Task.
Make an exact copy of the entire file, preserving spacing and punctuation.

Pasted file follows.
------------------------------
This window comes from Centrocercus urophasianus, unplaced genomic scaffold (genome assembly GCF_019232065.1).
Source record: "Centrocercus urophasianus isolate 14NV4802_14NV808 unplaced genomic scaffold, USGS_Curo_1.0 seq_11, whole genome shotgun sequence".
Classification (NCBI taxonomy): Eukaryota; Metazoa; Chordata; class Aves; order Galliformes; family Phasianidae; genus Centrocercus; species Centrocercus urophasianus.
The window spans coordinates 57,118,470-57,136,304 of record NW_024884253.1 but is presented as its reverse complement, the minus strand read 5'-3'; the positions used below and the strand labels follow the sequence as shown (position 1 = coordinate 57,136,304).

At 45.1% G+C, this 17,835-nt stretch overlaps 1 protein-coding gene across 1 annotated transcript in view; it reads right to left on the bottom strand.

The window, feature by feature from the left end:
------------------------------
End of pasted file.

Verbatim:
This window comes from Centrocercus urophasianus, unplaced genomic scaffold (genome assembly GCF_019232065.1).
Source record: "Centrocercus urophasianus isolate 14NV4802_14NV808 unplaced genomic scaffold, USGS_Curo_1.0 seq_11, whole genome shotgun sequence".
Classification (NCBI taxonomy): Eukaryota; Metazoa; Chordata; class Aves; order Galliformes; family Phasianidae; genus Centrocercus; species Centrocercus urophasianus.
The window spans coordinates 57,118,470-57,136,304 of record NW_024884253.1 but is presented as its reverse complement, the minus strand read 5'-3'; the positions used below and the strand labels follow the sequence as shown (position 1 = coordinate 57,136,304).

At 45.1% G+C, this 17,835-nt stretch overlaps 1 protein-coding gene across 1 annotated transcript in view; it reads right to left on the bottom strand.

The window, feature by feature from the left end: